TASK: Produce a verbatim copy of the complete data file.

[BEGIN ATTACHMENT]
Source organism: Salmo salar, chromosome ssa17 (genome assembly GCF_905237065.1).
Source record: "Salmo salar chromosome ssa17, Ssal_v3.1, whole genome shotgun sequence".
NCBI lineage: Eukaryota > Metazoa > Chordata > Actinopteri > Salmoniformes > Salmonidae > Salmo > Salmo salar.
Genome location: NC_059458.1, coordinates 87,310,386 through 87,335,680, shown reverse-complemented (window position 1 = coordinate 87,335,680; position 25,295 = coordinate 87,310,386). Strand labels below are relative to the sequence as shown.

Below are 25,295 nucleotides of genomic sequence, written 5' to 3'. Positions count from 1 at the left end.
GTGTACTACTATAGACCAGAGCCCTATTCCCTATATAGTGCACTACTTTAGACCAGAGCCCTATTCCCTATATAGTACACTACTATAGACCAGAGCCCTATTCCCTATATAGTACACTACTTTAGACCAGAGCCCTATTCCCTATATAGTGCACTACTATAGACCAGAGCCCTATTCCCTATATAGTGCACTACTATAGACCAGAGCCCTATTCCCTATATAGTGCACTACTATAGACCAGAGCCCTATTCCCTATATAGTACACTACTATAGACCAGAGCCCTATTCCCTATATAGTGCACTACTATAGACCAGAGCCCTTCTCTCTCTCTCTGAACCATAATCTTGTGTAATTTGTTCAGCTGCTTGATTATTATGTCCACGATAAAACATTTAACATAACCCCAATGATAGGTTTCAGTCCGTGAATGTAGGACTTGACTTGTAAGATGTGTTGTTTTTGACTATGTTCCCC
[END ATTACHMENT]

Source organism: Salmo salar, chromosome ssa17 (genome assembly GCF_905237065.1).
Source record: "Salmo salar chromosome ssa17, Ssal_v3.1, whole genome shotgun sequence".
NCBI lineage: Eukaryota > Metazoa > Chordata > Actinopteri > Salmoniformes > Salmonidae > Salmo > Salmo salar.
Genome location: NC_059458.1, coordinates 87,310,386 through 87,335,680, shown reverse-complemented (window position 1 = coordinate 87,335,680; position 25,295 = coordinate 87,310,386). Strand labels below are relative to the sequence as shown.

Below are 25,295 nucleotides of genomic sequence, written 5' to 3'. Positions count from 1 at the left end.
GTGTACTACTATAGACCAGAGCCCTATTCCCTATATAGTGCACTACTTTAGACCAGAGCCCTATTCCCTATATAGTACACTACTATAGACCAGAGCCCTATTCCCTATATAGTACACTACTTTAGACCAGAGCCCTATTCCCTATATAGTGCACTACTATAGACCAGAGCCCTATTCCCTATATAGTGCACTACTATAGACCAGAGCCCTATTCCCTATATAGTGCACTACTATAGACCAGAGCCCTATTCCCTATATAGTACACTACTATAGACCAGAGCCCTATTCCCTATATAGTGCACTACTATAGACCAGAGCCCTTCTCTCTCTCTCTGAACCATAATCTTGTGTAATTTGTTCAGCTGCTTGATTATTATGTCCACGATAAAACATTTAACATAACCCCAATGATAGGTTTCAGTCCGTGAATGTAGGACTTGACTTGTAAGATGTGTTGTTTTTGACTATGTTCCCC